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Raloxifene use in clinical practice: efficacy and safety

Goldstein, Steven R. MD1; Duvernoy, Claire S. MD2,3; Calaf, Joaquim MD4; Adachi, Jonathan D. MD, FRCPC5; Mershon, John L. MD6; Dowsett, Sherie A. PhD6; Agnusdei, Donato MD6; Stuenkel, Cynthia A. MD7

doi: 10.1097/gme.0b013e3181883dae
Review Article

Objective and Methods: In this article, we provide an interdisciplinary concise review of the effects of raloxifene on breast, bone, and reproductive organs, as well as the adverse events that may be associated with its use.

Results: Raloxifene has been shown to prevent osteoporosis in postmenopausal women (PMW) with low bone mass and prevent vertebral fractures in those with osteoporosis/low bone mass; it has not been shown to reduce the risk of nonvertebral fractures. Raloxifene reduces the risk of invasive breast cancer in PMW with osteoporosis or at high risk of breast cancer. The risk of venous thromboembolism has been consistently shown to be increased with raloxifene, so it should not be used in women at high risk of venous thromboembolism. Although raloxifene does not increase, nor decrease, the risk of coronary or stroke events overall, in the raloxifene trial of PMW at increased risk of coronary events, the incidence of fatal stroke was higher in women assigned raloxifene versus placebo.

Conclusions: Based on its approved indications, it is appropriate to prescribe raloxifene to prevent or treat osteoporosis, as well as to reduce the risk of invasive breast cancer in PMW with osteoporosis or at high risk of breast cancer. Women at increased risk of both fracture and invasive breast cancer are those most likely to receive a dual benefit with raloxifene. Decision making must involve the incorporation of the woman's personal feelings about the risks and benefits of raloxifene therapy, balanced with her interest in reducing risk of fractures and breast cancer through pharmacological intervention.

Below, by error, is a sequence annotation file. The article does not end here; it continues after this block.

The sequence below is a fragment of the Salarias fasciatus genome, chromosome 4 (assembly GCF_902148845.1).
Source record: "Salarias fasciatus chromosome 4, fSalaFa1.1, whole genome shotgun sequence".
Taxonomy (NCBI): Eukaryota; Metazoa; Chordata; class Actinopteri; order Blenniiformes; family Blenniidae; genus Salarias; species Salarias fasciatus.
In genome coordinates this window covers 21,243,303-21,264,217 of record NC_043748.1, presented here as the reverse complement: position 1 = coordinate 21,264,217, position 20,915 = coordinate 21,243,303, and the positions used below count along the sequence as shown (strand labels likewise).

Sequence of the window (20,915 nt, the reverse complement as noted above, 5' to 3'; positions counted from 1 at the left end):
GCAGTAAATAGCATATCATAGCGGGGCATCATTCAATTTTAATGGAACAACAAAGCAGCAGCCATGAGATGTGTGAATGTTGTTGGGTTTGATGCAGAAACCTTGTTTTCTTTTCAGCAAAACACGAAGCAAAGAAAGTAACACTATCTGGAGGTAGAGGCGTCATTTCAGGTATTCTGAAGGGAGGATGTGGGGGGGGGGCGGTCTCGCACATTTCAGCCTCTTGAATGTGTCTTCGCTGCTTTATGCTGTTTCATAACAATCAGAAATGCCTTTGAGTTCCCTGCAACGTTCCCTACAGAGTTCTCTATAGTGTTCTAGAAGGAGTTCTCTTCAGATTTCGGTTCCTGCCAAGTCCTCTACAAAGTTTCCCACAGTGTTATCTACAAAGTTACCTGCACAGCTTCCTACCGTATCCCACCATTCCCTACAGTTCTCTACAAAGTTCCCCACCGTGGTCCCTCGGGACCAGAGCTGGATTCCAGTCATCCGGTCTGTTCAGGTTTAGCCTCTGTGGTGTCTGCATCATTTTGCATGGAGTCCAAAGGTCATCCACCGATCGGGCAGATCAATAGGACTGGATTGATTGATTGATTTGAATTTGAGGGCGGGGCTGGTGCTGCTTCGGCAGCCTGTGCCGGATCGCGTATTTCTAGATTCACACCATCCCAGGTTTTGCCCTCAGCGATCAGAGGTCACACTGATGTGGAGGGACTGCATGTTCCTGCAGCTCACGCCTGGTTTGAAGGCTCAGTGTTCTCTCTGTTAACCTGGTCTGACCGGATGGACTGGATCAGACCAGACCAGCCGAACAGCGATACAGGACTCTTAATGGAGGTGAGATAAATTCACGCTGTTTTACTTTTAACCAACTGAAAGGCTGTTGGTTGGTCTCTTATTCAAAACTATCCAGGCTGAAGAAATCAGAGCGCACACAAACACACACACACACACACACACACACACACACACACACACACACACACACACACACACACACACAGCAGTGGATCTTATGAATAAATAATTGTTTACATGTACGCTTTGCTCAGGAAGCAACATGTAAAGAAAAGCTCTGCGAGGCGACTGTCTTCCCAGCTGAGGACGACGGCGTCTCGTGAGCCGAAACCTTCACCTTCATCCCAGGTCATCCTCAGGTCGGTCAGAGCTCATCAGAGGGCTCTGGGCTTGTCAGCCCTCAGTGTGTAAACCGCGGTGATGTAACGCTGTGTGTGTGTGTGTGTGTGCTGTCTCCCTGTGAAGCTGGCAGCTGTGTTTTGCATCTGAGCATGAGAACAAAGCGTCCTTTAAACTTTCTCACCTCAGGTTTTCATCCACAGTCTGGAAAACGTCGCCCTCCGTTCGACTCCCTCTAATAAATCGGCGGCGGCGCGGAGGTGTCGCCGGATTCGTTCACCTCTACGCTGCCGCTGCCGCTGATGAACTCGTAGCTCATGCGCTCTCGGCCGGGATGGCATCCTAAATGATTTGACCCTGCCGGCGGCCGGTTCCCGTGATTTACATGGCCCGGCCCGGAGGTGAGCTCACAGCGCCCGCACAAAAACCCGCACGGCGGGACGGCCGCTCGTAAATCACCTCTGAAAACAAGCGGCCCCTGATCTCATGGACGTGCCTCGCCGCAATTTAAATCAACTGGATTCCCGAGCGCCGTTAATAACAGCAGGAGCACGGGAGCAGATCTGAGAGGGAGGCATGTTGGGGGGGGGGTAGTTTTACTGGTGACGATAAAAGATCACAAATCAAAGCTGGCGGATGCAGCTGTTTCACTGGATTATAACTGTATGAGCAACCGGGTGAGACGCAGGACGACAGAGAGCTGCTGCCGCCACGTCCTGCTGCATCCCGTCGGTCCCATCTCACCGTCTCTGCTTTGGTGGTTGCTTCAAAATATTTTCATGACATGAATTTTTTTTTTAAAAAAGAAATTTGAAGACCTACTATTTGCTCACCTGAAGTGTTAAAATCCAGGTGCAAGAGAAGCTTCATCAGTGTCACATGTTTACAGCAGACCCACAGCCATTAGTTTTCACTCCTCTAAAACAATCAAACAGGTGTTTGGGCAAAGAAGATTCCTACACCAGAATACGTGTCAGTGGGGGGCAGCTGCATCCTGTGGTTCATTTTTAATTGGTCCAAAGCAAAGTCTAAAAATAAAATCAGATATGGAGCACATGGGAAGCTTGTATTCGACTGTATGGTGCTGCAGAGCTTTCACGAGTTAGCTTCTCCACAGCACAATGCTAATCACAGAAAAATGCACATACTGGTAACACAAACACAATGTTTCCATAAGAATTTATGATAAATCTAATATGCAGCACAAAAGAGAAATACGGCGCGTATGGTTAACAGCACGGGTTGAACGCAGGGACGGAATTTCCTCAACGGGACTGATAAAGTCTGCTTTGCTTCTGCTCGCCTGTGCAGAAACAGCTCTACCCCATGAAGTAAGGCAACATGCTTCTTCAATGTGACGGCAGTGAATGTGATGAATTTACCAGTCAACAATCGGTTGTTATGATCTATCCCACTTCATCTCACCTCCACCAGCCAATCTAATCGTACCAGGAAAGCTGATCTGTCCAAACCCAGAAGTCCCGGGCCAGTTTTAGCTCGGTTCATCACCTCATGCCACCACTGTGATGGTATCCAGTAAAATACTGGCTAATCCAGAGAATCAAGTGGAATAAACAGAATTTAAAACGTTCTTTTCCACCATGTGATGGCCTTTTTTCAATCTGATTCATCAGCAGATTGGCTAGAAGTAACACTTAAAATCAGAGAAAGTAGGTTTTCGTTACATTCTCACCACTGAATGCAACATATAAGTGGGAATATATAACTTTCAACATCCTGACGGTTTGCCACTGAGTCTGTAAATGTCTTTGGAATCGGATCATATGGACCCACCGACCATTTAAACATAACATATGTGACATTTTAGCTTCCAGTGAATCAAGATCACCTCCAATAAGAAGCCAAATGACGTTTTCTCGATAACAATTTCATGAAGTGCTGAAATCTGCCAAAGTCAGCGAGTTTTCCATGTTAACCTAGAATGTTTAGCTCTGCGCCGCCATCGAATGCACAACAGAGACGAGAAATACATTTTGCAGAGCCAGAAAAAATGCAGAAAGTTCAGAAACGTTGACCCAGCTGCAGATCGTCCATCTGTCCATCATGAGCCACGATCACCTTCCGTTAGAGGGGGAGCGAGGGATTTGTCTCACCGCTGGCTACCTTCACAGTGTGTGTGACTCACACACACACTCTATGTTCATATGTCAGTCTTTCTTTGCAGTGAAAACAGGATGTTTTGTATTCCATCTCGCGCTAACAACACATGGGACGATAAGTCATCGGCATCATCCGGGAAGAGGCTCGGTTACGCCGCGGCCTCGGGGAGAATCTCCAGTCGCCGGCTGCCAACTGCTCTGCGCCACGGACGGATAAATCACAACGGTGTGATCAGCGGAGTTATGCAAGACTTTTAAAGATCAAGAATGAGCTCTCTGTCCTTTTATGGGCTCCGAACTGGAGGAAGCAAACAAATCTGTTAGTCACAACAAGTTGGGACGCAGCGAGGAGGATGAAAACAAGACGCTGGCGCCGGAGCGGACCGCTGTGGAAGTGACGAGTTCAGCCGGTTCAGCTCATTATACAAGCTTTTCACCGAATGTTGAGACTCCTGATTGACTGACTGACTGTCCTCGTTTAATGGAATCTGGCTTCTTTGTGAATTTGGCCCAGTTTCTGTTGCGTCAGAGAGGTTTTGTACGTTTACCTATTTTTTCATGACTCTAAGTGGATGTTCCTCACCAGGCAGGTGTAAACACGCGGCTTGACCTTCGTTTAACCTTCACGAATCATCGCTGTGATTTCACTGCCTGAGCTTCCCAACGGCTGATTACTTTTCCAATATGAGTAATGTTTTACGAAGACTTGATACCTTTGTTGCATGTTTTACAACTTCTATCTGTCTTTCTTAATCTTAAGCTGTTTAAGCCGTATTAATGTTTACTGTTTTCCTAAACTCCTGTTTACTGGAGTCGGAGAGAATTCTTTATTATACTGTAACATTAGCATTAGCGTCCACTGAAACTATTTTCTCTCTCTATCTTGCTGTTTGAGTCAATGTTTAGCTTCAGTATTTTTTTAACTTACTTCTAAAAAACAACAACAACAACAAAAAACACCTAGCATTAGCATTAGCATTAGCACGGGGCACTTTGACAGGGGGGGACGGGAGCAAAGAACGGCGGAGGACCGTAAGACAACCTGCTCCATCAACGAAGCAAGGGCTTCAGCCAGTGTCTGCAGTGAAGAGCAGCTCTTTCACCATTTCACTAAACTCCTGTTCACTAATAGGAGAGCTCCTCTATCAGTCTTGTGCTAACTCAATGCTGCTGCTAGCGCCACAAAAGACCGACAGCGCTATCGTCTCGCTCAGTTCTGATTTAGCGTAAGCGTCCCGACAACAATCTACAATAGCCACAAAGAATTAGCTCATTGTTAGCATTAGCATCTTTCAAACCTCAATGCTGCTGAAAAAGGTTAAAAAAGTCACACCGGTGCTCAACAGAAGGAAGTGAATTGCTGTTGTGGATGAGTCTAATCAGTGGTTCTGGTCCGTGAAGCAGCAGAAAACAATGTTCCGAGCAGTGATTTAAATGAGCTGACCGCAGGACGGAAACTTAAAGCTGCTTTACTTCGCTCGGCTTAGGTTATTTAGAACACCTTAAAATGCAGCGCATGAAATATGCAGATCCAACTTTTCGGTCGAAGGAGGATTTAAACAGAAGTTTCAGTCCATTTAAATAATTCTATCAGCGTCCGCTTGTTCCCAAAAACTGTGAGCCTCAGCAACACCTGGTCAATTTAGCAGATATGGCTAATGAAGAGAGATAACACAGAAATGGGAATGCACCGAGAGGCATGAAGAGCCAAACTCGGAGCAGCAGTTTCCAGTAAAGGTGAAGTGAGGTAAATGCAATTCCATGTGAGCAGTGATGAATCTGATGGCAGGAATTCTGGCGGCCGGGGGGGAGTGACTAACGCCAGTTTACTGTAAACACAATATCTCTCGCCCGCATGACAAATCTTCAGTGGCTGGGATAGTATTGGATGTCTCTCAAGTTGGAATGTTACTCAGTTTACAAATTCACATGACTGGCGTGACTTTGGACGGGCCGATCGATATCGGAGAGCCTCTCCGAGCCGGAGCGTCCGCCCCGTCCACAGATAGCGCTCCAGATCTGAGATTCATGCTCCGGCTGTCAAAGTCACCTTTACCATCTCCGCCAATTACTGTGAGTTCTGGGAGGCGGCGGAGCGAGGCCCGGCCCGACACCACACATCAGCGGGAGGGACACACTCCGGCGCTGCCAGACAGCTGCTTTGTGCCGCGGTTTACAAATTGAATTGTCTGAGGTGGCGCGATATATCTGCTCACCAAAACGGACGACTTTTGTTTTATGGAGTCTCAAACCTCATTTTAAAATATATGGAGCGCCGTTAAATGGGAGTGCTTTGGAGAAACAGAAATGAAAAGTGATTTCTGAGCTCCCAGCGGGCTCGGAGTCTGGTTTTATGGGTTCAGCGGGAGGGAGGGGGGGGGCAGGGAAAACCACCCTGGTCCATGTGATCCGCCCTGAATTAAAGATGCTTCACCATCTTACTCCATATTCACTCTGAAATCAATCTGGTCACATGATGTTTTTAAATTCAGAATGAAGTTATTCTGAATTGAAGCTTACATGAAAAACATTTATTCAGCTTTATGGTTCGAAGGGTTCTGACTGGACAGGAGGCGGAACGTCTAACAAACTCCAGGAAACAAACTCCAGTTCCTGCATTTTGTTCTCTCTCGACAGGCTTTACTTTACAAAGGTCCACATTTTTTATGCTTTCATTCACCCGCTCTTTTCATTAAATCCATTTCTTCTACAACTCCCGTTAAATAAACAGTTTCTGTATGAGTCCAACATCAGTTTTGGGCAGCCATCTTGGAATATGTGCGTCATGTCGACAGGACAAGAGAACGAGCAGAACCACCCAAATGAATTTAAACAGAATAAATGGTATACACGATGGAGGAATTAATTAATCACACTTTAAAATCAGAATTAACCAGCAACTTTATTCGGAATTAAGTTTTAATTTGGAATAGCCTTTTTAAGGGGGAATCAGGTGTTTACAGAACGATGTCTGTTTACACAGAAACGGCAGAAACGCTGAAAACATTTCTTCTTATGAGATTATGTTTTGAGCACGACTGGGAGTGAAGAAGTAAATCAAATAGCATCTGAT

Raloxifene is a selective estrogen receptor modulator long used for prevention and treatment of osteoporosis, more recently approved for breast cancer risk reduction in osteoporotic women as well as women at high risk for breast cancer. This article reviews the effects of raloxifene on multiple organ systems.

From the 1New York University School of Medicine, New York, NY; 2Cardiology Section, VA Ann Arbor Healthcare System, Ann Arbor, MI; 3Women's Heart Program, University of Michigan Health System, Ann Arbor, MI; 4Department of Obstetrics and Gynaecology, Hospital de la Santa Creu i Sant Pau, Autonomous University, Barcelona, Spain; 5St Joseph's Healthcare, Michael DeGroote School of Medicine, McMaster University, Hamilton, ON, Canada; 6Eli Lilly and Company, Indianapolis, IN; and 7University of California, San Diego, San Diego, CA.

Received May 29, 2008; revised and accepted July 22, 2008.

Financial disclosure: Dr. Goldstein serves on the GYN Advisory Board for Eli Lilly, Merck, Pfizer, GlaxoSmithKline, Novo Nordisk, Proctor & Gamble and Upsher Smith. He is a consultant for Cook ObGyn, Ackrad Labs (A Cooper Co.), and Philips Ultrasound. Dr. Goldstein is on the Speakers Bureau for Eli Lilly & Co., Pfizer, Proctor & Gamble, and Wyeth. He is a Director of Sonosite, Inc.

Address correspondence to: Steven R. Goldstein MD, New York University School of Medicine, 530 First Avenue, Suite 10N, New York, NY 10016. E-mail:

©2009The North American Menopause Society